How the Government Shutdown Could Affect Housing
Due to a dispute over border wall funding, President Trump failed to agree to a continuing resolution passed by the Senate that would have averted a partial government shutdown and kept the full federal government running through Feb. 8, 2019. House Republicans later passed a bill that included $5.7 billion funding for the wall, but the measure failed in the Senate.
As a result, roughly one-quarter of the government ran out of funding and was forced to close at 12:01 a.m. on Saturday, Dec. 22. The shutdown impacts several federal departments, including HUD, Agriculture, Commerce, Justice, Homeland Security, Interior, State, Transportation and Treasury.
One positive development and important victory for NAHB occurred on Dec. 21 when lawmakers agreed to extend funding for the National Flood Insurance Program (NFIP) for five months through May 31, 2019. NAHB pushed hard to make sure the program would not lapse and we continue to work with Congress to achieve a long-term reauthorization of the NFIP that will keep the program fiscally sound and let builders provide safe and affordable housing.
However, while the congressional intent was to keep the NFIP running for the next five months, FEMA on Dec. 26 notified insurers and insurance agents that it cannot sell or renew flood insurance policies backed by the program because of a lack of government funding. This would have effectively halted all new or renewing federal flood insurance policies from being written.
NAHB led the charge to reverse this ill-advised decision from FEMA. Our efforts paid off when FEMA announced on Dec. 28 that NFIP insurers “may resume the sale, renewal, and monetary endorsements for flood insurance policies” effective since the program’s funding was renewed by Congress on Dec. 21. This is a critical victory for NAHB members.
While the shutdown will affect housing and home builders, it is still unclear how long it will remain in effect. In most cases, the short-run impacts will be minor. A long-term shutdown, lasting several weeks or a month or more, could have significant impacts on mortgage accessibility and reduce housing demand.
In general, NAHB members should expect delays for any housing-related federal government programs that are still operating and plan accordingly. NAHB continues to monitor the situation closely and is calling on federal lawmakers to act quickly to reach an agreement with the White House to fund the government.
Compiled by NAHB and based on the best information available at this time, the following is a list of government programs that could affect home builders and housing stakeholders under the current shutdown:
Department of Housing and Urban Development
- FHA-insured single-family loans can still close during the shutdown but that decision will be determined by each individual lender. Contact your lender to verify.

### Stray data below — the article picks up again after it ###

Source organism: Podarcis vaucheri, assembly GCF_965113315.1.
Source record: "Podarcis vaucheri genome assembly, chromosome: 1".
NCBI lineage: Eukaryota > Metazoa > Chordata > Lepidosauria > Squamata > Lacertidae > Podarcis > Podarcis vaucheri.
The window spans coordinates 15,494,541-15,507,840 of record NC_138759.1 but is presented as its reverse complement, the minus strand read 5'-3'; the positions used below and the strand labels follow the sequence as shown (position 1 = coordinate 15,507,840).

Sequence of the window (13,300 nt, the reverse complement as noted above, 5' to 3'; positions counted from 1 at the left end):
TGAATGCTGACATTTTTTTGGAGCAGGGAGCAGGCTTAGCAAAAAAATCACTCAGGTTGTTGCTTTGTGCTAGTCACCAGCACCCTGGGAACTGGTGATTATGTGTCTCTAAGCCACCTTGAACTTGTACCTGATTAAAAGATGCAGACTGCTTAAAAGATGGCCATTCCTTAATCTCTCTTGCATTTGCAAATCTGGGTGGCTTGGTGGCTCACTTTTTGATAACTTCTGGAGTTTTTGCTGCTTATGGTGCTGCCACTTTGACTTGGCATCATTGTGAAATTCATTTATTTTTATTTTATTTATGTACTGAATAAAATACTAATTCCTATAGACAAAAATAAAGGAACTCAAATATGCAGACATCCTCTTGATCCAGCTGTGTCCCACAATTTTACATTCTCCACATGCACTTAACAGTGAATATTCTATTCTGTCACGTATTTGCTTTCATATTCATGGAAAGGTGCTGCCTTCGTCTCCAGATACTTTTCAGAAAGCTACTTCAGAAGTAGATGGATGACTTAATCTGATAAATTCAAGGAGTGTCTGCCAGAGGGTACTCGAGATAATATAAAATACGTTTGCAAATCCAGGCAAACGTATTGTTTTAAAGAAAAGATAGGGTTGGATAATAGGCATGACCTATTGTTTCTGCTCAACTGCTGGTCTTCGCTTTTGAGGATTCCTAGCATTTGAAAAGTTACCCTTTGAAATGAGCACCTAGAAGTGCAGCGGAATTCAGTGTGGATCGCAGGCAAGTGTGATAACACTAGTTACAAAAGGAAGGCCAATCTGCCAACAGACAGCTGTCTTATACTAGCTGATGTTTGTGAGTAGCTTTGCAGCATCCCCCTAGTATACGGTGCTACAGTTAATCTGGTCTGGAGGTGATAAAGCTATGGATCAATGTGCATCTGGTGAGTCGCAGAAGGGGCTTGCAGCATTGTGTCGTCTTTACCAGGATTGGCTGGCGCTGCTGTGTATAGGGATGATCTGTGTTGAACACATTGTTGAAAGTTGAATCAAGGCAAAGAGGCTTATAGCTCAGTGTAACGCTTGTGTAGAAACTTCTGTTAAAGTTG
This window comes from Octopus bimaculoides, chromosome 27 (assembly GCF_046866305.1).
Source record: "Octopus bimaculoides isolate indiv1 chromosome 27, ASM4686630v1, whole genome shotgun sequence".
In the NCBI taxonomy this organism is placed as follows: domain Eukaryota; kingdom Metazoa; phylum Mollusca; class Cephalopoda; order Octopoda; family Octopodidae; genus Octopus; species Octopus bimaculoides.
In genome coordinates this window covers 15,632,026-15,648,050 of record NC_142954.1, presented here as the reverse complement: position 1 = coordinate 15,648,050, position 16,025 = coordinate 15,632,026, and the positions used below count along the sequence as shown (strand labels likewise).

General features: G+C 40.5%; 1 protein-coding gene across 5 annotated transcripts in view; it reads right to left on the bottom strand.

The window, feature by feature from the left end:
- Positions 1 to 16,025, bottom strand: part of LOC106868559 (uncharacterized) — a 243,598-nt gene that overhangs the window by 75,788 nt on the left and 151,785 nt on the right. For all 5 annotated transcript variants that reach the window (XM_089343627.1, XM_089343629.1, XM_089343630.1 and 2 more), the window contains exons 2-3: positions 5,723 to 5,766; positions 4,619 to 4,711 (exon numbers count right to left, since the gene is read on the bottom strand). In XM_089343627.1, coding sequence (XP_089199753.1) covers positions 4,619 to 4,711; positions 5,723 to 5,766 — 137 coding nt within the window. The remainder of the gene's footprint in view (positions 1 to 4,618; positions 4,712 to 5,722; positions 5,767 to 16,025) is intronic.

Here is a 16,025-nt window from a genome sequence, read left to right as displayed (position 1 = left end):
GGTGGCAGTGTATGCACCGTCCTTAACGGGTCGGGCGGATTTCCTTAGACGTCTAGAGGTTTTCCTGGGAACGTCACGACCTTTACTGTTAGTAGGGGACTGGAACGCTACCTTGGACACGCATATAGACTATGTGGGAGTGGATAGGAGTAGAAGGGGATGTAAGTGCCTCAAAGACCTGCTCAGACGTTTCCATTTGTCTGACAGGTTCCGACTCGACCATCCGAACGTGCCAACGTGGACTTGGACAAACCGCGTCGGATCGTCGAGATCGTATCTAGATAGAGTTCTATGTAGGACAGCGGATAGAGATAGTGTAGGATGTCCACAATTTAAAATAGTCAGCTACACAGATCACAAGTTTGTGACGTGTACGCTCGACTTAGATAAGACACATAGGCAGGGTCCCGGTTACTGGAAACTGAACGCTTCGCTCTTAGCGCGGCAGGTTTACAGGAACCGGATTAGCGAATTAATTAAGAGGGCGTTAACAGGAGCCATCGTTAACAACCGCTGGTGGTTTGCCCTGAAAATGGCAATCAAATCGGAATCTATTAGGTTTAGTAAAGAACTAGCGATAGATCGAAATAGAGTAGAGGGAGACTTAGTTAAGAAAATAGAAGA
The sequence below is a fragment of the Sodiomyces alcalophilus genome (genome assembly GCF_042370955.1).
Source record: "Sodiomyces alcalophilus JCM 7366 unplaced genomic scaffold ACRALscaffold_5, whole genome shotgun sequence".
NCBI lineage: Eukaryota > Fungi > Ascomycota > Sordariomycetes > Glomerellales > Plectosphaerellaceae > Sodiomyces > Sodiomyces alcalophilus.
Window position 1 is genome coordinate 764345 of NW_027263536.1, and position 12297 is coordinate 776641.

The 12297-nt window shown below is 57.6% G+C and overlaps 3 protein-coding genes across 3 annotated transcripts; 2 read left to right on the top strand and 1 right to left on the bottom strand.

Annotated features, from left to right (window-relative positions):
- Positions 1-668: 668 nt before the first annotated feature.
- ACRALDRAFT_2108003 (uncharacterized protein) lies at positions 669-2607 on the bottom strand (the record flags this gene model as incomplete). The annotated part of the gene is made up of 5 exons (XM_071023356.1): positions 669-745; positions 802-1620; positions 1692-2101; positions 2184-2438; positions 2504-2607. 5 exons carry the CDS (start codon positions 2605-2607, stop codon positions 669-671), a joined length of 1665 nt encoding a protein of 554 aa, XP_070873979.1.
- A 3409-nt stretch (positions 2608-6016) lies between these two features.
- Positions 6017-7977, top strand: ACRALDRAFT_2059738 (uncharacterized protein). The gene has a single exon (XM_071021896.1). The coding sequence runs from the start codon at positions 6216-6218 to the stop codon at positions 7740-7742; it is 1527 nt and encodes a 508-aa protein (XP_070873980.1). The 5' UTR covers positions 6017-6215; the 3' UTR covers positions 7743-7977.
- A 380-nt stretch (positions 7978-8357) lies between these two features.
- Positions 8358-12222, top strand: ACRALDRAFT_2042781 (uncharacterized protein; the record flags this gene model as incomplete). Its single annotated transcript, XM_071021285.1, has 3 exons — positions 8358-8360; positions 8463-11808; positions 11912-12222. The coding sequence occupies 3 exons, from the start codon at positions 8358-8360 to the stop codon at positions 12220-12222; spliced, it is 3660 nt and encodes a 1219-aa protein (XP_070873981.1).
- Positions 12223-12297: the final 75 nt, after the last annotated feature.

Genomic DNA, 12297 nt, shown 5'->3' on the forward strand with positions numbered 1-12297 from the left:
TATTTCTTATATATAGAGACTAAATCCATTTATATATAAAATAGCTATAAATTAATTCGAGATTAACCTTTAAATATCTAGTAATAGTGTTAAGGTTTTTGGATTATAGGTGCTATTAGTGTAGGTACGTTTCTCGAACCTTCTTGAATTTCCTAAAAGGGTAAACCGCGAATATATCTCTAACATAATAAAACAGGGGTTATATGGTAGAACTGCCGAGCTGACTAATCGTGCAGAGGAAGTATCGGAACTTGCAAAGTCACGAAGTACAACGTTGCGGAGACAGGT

- Lenders will be able to obtain an FHA case number from FHA Connection, which provides FHA-insured lenders and business partners with direct, secure online access to HUD’s computer system. However, FHA staff will not be available to underwrite and approve single-family loans during the shutdown.
- FHA multifamily insured projects with firm commitments and scheduled closings may go forward, although no new firm commitments will be issued.
- HUD will make payments under Section 8 and Project Rental Assistance Contracts (PRACs) where there is existing budget authority, multi-year funding, or where there is budget authority available from prior year appropriations or recaptures. This includes processing Section 8 and PRAC renewals for expiring contracts and processing amendment funds for non-expiring Section 8 contract renewals.
- No Real Estate Assessment Center (REAC) inspections.
- CDBG, HOME and other block grant funds will be dispersed in cases where failure to address issues result in a threat to safety of life and protection of property.
- Authorized drawdowns for approved CPD program activities (homeless assistance programs, CDBG, HOME, HOPWA) using pre-FY2018 program funds will continue uninterrupted unless it is necessary for a HUD employee to approve a voucher or lift a system edit prior to a draw down.
Department of Agriculture
- Most Rural Development programs will not continue without appropriation.
- The Section 521 Rental Assistance, Section 542 Rural Housing Vouchers, and Single Family Section 502 Guaranteed Loans will continue until funding is exhausted.
- A shutdown of more than two weeks is likely to have a significant impact on rural development programs.
Department of Homeland Security
- E-Verify, the Internet-based system that allows businesses to determine the eligibility of their employees to work in the U.S., is unavailable due to the government shutdown. While E-Verify is unavailable, employers will not be able to access their E-Verify accounts.
Small Business Administration
- The SBA will not initiate new loan guarantees during the shutdown.
Department of the Interior
- Businesses who seek permits from the Fish and Wildlife Service could be affected. New permits or applications currently under review will not be processed during the government shutdown, which will increase costs and delays.
Internal Revenue Service
- Some lenders require home borrowers to file IRS form 4506-T to verify the mortgage applicant’s income and Social Security number. With the IRS shut down, this could result in major delays in some mortgage application approvals.
- Taxpayer services will be suspended, meaning taxpayers will not be able to phone the IRS for advice and no refunds will be issued during an extended shutdown.
- Future reports on items like housing starts and new home sales could be postponed.